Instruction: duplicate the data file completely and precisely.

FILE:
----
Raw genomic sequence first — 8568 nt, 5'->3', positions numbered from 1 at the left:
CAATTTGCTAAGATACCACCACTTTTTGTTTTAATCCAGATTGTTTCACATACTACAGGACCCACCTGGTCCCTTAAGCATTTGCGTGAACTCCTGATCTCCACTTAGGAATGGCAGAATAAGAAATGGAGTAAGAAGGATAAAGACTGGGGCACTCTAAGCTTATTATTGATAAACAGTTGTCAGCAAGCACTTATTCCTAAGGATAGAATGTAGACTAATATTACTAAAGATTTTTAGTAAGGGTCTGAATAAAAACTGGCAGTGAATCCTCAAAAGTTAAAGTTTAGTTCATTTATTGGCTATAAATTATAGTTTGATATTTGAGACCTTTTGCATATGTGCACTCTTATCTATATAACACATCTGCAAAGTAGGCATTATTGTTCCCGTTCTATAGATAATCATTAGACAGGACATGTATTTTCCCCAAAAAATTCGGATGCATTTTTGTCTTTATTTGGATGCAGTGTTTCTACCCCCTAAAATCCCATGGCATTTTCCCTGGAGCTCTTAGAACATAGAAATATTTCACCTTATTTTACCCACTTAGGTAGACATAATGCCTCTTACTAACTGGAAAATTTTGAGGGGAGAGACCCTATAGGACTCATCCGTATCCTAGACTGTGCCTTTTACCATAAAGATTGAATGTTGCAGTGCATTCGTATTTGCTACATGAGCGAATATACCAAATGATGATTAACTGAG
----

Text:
Raw genomic sequence first — 8568 nt, 5'->3', positions numbered from 1 at the left:
CAATTTGCTAAGATACCACCACTTTTTGTTTTAATCCAGATTGTTTCACATACTACAGGACCCACCTGGTCCCTTAAGCATTTGCGTGAACTCCTGATCTCCACTTAGGAATGGCAGAATAAGAAATGGAGTAAGAAGGATAAAGACTGGGGCACTCTAAGCTTATTATTGATAAACAGTTGTCAGCAAGCACTTATTCCTAAGGATAGAATGTAGACTAATATTACTAAAGATTTTTAGTAAGGGTCTGAATAAAAACTGGCAGTGAATCCTCAAAAGTTAAAGTTTAGTTCATTTATTGGCTATAAATTATAGTTTGATATTTGAGACCTTTTGCATATGTGCACTCTTATCTATATAACACATCTGCAAAGTAGGCATTATTGTTCCCGTTCTATAGATAATCATTAGACAGGACATGTATTTTCCCCAAAAAATTCGGATGCATTTTTGTCTTTATTTGGATGCAGTGTTTCTACCCCCTAAAATCCCATGGCATTTTCCCTGGAGCTCTTAGAACATAGAAATATTTCACCTTATTTTACCCACTTAGGTAGACATAATGCCTCTTACTAACTGGAAAATTTTGAGGGGAGAGACCCTATAGGACTCATCCGTATCCTAGACTGTGCCTTTTACCATAAAGATTGAATGTTGCAGTGCATTCGTATTTGCTACATGAGCGAATATACCAAATGATGATTAACTGAG